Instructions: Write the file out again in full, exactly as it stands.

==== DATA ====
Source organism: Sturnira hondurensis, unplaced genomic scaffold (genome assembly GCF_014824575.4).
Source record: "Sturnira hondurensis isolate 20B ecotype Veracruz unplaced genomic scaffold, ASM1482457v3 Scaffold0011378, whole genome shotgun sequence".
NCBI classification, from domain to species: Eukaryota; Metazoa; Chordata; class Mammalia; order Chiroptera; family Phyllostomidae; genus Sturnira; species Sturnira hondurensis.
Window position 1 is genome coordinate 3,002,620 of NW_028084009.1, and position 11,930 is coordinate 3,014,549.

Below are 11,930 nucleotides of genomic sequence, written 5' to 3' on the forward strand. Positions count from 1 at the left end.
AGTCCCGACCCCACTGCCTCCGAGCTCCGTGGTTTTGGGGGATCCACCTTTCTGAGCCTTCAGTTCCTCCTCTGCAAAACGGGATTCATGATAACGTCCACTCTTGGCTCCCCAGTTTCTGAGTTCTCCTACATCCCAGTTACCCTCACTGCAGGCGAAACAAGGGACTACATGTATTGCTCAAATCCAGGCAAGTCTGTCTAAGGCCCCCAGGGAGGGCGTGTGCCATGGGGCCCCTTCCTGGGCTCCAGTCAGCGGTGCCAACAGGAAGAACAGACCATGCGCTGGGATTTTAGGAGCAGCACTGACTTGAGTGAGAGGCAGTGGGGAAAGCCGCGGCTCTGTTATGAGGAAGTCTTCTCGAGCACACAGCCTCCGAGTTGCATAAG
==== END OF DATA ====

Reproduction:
Source organism: Sturnira hondurensis, unplaced genomic scaffold (genome assembly GCF_014824575.4).
Source record: "Sturnira hondurensis isolate 20B ecotype Veracruz unplaced genomic scaffold, ASM1482457v3 Scaffold0011378, whole genome shotgun sequence".
NCBI classification, from domain to species: Eukaryota; Metazoa; Chordata; class Mammalia; order Chiroptera; family Phyllostomidae; genus Sturnira; species Sturnira hondurensis.
Window position 1 is genome coordinate 3,002,620 of NW_028084009.1, and position 11,930 is coordinate 3,014,549.

Below are 11,930 nucleotides of genomic sequence, written 5' to 3' on the forward strand. Positions count from 1 at the left end.
AGTCCCGACCCCACTGCCTCCGAGCTCCGTGGTTTTGGGGGATCCACCTTTCTGAGCCTTCAGTTCCTCCTCTGCAAAACGGGATTCATGATAACGTCCACTCTTGGCTCCCCAGTTTCTGAGTTCTCCTACATCCCAGTTACCCTCACTGCAGGCGAAACAAGGGACTACATGTATTGCTCAAATCCAGGCAAGTCTGTCTAAGGCCCCCAGGGAGGGCGTGTGCCATGGGGCCCCTTCCTGGGCTCCAGTCAGCGGTGCCAACAGGAAGAACAGACCATGCGCTGGGATTTTAGGAGCAGCACTGACTTGAGTGAGAGGCAGTGGGGAAAGCCGCGGCTCTGTTATGAGGAAGTCTTCTCGAGCACACAGCCTCCGAGTTGCATAAG